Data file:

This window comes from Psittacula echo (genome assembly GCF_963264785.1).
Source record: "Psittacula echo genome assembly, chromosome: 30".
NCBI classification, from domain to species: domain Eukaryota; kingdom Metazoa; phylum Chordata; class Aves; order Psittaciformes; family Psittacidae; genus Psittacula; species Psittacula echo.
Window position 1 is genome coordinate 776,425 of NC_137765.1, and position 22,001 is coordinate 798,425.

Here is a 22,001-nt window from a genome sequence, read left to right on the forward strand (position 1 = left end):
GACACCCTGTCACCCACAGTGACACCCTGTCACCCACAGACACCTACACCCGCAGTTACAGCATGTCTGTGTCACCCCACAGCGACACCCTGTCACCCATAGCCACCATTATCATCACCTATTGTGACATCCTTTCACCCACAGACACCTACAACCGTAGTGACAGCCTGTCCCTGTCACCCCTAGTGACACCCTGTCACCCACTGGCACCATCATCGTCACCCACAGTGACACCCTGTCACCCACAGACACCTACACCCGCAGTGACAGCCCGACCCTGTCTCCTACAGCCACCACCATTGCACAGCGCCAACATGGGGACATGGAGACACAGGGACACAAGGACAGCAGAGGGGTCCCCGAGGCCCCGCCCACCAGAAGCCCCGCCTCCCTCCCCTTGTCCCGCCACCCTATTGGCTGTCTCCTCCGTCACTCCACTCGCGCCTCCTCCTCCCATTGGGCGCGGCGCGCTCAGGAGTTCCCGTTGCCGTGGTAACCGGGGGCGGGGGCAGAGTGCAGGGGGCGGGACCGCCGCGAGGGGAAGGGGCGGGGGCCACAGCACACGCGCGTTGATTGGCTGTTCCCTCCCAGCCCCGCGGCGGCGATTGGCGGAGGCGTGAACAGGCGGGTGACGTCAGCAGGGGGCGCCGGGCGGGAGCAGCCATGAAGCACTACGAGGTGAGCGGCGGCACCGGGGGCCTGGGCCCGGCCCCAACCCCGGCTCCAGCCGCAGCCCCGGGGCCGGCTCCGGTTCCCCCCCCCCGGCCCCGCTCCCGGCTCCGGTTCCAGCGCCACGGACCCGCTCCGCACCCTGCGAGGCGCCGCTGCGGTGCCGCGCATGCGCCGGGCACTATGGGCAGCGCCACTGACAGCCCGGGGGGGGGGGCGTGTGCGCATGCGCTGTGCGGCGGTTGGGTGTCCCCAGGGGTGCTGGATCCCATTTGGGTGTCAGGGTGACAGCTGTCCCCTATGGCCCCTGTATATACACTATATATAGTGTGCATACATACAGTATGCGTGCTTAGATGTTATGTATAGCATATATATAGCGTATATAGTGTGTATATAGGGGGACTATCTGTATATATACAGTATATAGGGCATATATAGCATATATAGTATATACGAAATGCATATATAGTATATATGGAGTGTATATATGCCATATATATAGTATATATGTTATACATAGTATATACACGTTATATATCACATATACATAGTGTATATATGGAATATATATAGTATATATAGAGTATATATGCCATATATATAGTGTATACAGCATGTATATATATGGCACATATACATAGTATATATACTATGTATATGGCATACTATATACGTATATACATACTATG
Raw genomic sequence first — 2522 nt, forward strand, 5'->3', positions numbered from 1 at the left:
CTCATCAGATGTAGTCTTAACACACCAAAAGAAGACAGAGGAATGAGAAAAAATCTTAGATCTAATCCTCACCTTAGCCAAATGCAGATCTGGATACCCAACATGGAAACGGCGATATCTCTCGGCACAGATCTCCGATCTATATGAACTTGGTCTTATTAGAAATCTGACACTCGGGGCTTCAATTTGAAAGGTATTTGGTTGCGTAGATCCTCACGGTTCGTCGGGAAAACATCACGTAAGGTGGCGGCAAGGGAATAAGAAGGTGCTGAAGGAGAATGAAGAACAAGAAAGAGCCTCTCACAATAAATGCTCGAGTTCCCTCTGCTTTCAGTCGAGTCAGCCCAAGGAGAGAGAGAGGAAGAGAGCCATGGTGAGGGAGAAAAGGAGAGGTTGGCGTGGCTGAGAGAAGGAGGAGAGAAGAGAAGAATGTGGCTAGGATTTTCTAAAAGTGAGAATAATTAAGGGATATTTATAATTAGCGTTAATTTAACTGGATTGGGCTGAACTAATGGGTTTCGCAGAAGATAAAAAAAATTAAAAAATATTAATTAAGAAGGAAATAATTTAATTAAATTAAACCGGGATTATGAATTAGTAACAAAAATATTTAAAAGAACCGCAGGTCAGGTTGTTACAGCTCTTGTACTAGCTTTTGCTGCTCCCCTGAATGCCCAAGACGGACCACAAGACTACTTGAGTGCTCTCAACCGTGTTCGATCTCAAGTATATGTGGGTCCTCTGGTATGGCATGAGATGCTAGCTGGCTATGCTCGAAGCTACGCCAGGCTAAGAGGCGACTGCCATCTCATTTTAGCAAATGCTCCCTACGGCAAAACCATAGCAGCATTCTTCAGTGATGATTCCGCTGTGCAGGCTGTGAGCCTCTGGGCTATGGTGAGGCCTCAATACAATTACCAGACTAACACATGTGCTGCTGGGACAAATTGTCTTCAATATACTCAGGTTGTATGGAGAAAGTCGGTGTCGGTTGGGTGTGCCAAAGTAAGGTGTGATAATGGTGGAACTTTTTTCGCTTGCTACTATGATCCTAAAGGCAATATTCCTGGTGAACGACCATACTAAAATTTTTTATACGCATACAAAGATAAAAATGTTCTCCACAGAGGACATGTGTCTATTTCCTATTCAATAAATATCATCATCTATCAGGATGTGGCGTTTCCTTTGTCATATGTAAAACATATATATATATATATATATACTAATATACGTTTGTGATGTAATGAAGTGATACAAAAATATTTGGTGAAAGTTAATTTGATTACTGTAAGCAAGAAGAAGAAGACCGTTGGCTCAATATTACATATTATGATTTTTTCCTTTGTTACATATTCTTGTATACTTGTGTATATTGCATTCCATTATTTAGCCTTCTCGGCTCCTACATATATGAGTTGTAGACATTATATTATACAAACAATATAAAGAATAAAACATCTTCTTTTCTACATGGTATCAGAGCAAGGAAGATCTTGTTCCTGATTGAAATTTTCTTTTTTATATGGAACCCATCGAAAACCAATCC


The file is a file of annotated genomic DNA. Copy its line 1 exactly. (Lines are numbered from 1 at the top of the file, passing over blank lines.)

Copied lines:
This window comes from Psittacula echo (genome assembly GCF_963264785.1).